Amelia Murray is the shy enchantress behind the dreamy fuzz-guitared world of Fazerdaze. After moving north from Wellington to Auckland to study music she served her uni time playing in bands, alongside some well-known and established players. Deciding it was time to find her own sound Amelia began working on a solo project during her last year of university, introducing herself to the world with the ’Fazerdaze’ EP late in 2014. NZ Music Month 2017 will bring us ’Morningside’, her debut album, and no doubt usher in the next stage of Fazerdaze fanfare. Sam Vegar talked with the burgeoning indie music heroine.
Released in October 2014, the ’Fazerdaze’ EP marked Amelia Murray, aka Fazerdaze, out as the hot new local indie darling. Most of the EP’s five songs had life as alt radio singles, but Jennifer and Treading Lightly in particular revealed a new artist with real crossover potential.
Since then Murray has been busily making a career out of her music. Playing shows in Australia, UK, and attending the Red Bull Music Academy in Montreal late last year, Fazerdaze has begun to win the hearts of similar dreamlike musicians and fans the world over.
Murray was in her last year of studying pop music at the University of Auckland when the idea of starting a project began to form.
“I had been playing in bands my whole teenage life, but I couldn’t quite find one in Auckland, they just kept breaking apart, and I got really tired of having to lean on other people. Also, I couldn’t really quite get the sound in my head. I had this idea and strong sound I wanted, and I just could never quite form it by working with other musicians. I didn’t really know what it was,” she admits.
“It was a lot easier for me to just go home, and with all the time in the world, figure out what it was, and just chase that sound. I found that it suited me a lot more, ’cause I’m pretty introverted and quiet, so it was a lot easier for me to be the whole band in my bedroom myself. I actually found it really fulfilling, and it worked with me creatively.”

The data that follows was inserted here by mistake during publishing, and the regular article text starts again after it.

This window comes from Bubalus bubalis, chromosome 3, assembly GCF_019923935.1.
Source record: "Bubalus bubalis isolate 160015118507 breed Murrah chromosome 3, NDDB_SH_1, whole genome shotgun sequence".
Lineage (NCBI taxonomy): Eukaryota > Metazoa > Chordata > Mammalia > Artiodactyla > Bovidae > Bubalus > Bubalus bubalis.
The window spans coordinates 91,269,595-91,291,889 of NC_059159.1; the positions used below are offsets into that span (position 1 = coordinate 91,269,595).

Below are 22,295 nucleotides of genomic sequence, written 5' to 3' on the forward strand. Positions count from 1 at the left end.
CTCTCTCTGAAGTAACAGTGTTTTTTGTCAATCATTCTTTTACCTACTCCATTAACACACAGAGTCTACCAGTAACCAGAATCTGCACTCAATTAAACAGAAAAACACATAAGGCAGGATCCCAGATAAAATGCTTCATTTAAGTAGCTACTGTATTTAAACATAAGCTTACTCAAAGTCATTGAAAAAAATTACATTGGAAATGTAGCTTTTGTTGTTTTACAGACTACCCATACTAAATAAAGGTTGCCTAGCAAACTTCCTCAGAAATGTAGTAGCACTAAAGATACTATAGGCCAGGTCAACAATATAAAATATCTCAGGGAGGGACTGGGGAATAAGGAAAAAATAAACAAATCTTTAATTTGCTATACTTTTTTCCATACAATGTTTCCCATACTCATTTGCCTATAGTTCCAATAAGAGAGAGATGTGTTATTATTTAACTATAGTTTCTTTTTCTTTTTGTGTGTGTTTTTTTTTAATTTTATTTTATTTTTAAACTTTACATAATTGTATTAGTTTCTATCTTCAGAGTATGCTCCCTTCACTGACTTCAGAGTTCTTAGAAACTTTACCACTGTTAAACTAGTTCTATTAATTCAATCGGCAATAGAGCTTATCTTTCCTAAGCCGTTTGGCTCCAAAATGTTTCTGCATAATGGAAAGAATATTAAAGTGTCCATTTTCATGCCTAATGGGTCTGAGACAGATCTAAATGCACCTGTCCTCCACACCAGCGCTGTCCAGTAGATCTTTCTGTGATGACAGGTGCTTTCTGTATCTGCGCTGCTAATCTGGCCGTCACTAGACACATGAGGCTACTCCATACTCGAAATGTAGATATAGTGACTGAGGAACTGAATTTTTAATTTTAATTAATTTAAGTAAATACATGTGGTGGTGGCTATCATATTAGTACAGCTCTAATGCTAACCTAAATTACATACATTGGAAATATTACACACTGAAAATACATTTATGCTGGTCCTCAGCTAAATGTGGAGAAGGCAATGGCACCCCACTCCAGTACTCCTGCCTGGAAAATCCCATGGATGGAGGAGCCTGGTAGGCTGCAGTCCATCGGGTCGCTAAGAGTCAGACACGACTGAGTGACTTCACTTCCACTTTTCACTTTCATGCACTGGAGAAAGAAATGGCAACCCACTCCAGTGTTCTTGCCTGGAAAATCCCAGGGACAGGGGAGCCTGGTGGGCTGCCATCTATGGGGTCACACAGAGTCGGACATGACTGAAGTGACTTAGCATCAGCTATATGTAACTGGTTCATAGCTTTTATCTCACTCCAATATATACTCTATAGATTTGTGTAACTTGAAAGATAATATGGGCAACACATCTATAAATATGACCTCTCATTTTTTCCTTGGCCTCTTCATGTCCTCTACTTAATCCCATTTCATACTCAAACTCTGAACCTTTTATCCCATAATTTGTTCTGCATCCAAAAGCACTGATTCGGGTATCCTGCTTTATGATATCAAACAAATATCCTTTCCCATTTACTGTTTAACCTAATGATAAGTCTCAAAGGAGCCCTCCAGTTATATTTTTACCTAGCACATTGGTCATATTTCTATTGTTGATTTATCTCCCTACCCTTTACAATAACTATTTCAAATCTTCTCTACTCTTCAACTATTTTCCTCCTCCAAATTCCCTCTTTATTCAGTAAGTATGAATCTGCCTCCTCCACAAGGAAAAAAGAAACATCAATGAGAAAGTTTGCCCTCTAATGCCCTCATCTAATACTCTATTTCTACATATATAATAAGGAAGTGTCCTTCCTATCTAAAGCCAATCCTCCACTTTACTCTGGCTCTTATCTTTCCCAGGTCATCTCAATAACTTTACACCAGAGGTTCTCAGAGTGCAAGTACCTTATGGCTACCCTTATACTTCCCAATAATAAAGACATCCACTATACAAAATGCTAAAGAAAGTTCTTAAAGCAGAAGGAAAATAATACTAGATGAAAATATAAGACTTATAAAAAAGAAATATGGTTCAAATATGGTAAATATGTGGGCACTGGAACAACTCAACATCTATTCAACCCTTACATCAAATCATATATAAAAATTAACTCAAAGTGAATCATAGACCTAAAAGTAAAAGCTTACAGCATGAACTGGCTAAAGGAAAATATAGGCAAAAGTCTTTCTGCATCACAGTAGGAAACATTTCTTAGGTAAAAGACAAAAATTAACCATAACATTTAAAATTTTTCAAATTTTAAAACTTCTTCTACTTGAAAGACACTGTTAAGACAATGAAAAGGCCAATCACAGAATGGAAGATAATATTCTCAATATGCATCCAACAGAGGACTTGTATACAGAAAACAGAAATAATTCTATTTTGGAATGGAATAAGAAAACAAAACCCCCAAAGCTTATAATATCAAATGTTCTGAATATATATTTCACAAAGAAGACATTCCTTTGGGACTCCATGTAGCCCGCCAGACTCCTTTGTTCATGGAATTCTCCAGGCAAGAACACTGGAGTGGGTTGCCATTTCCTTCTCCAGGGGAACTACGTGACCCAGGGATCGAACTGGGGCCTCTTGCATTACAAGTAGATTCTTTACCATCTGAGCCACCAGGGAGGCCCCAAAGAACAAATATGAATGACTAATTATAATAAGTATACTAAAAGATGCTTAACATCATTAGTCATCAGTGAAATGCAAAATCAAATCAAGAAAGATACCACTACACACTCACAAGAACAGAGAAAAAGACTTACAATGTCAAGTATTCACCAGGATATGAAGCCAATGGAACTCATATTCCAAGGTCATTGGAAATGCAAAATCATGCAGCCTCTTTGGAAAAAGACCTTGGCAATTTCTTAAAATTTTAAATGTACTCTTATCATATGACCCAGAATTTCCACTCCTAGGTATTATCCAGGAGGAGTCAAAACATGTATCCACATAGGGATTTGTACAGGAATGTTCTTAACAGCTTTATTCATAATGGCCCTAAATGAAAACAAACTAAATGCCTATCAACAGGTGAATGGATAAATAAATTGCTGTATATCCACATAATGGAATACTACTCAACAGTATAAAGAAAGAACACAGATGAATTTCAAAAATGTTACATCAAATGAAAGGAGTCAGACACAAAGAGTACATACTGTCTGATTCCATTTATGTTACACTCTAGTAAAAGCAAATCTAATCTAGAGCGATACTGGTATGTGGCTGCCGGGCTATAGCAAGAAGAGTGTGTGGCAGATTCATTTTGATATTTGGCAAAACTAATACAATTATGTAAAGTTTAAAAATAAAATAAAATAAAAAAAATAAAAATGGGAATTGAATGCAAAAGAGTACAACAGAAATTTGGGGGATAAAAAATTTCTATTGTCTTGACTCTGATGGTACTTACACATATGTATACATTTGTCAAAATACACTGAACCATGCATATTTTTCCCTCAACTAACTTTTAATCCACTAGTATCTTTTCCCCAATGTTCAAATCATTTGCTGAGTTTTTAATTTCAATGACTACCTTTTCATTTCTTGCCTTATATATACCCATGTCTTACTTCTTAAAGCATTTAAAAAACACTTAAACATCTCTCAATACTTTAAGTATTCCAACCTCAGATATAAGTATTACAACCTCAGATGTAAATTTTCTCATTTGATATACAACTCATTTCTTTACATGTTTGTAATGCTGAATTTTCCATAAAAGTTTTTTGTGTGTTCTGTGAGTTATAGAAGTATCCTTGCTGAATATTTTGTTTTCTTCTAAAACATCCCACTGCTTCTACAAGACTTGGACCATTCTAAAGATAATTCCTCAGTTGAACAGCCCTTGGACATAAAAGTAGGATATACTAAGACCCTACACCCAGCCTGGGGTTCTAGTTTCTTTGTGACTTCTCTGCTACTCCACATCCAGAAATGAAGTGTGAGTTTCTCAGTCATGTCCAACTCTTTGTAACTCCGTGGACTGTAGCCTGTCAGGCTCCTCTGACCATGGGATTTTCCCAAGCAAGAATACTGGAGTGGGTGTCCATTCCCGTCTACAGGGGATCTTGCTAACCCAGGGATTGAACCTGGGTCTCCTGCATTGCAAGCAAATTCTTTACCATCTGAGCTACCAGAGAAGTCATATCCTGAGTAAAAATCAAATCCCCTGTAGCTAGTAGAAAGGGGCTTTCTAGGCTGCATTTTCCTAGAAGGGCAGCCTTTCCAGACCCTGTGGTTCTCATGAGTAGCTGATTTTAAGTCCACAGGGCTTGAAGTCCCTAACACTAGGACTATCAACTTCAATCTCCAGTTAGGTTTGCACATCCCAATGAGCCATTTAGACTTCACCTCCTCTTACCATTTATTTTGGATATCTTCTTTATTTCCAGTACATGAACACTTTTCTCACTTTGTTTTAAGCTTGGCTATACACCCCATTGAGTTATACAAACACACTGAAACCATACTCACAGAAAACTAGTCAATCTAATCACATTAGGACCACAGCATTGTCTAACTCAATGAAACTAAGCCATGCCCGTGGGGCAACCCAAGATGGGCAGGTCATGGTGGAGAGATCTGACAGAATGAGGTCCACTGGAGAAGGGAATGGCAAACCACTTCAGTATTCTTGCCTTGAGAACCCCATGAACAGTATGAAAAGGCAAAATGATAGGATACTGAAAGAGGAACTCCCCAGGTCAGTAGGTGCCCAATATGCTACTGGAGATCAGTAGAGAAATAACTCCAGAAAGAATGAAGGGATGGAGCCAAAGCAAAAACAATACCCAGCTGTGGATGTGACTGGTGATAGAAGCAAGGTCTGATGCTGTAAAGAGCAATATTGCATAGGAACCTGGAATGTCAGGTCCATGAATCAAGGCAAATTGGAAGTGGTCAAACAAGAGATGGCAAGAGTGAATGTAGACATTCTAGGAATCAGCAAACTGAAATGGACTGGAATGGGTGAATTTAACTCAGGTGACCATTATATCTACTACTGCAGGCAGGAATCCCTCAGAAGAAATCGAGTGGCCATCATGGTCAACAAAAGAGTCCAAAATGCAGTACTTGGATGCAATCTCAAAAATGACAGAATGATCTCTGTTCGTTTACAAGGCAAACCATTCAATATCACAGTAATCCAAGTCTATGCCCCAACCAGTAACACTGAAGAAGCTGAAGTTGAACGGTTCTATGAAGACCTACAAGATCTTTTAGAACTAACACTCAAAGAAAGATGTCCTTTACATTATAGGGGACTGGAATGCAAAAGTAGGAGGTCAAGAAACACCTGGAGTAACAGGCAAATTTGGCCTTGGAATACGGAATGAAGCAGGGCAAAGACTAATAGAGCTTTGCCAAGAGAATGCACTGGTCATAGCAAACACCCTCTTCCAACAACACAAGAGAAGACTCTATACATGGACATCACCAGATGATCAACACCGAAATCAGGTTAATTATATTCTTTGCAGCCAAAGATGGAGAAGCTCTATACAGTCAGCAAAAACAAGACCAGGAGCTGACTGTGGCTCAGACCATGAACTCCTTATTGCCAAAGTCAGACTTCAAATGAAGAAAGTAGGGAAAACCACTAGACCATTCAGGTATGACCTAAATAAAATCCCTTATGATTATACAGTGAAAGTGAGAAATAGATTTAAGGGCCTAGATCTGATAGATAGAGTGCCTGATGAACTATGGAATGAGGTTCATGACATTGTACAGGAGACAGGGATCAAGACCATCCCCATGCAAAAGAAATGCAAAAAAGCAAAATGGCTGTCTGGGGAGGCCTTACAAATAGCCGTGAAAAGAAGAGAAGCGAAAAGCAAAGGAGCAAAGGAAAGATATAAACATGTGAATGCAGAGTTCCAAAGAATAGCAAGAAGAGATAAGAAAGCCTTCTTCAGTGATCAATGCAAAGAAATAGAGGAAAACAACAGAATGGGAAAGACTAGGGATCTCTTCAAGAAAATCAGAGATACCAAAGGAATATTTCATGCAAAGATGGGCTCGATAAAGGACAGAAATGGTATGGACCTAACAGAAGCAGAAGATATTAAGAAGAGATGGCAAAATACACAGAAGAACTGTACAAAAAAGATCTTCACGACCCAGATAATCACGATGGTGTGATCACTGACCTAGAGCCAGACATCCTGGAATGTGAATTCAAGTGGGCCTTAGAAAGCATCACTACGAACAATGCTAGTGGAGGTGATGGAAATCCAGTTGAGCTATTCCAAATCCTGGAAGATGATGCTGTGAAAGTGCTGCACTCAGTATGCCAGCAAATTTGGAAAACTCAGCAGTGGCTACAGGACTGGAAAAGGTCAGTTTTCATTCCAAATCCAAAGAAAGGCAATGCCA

During her studies Murray had been introduced to new concepts and methods of creating music that have greatly contributed to Fazerdaze’s sound.
“This compulsory paper ended up being life changing for me. It totally introduced me to recording and the concepts of sound. At the time I was not interested, but I made myself show up and tried really hard to grasp all these concepts. It didn’t really make sense at the time, but when I started recording after I finished that paper, everything made sense, and I got it, it clicked! So that paper was really fundamental in doing what I do.”
Her strictly DIY approach to Fazerdaze has been maintained since starting the project. Now three years in she still writes and develops each song on her own, but performs with a band that currently includes Mark Perkins (Merk) on guitar and bvs, Elliot Francis on drums and Benjamin Locke (Seaviews) playing bass.
Since finishing uni Fazerdaze has been the primary project for Murray, and appropriately the first single released from her new album is the upbeat Lucky Girl – ’I know I’m a lucky, lucky girl…’
“Sometimes it doesn’t quite feel real. I’ve had to become so professional with it [music], otherwise it feels like a little bit like a joke, or like, ’What’s the point?’ I have to put on this professional hat and schedule out my hours, booking sessions with people and myself, and not letting anything get in the way with that!”
Along with 35 other musicians from around the globe she was chosen to attend to attend the Red Bull Music Academy held in Montreal in September and October 2016. The experience brings together musicians all at different stages in their careers to learn and work with each other.
“The whole thing was a party, for me it was kind of overwhelming ’cause I’m not used to that sort of scene, but it was really good. I feel like I was pushed out of my comfort zone. We had some incredible lecturers, like Bjork was there, and Blood Orange!
“It was the first time I really realised that this whole recording thing I’m doing is only something I can do because it’s 2017. Bjork was talking about how we should make sure we use technology in our art, because it’s really important for artists to give technology a voice rather than technology giving artists a voice – we should always make sure we are in control. So I think I walked away being way more interested in how I’m using technology.”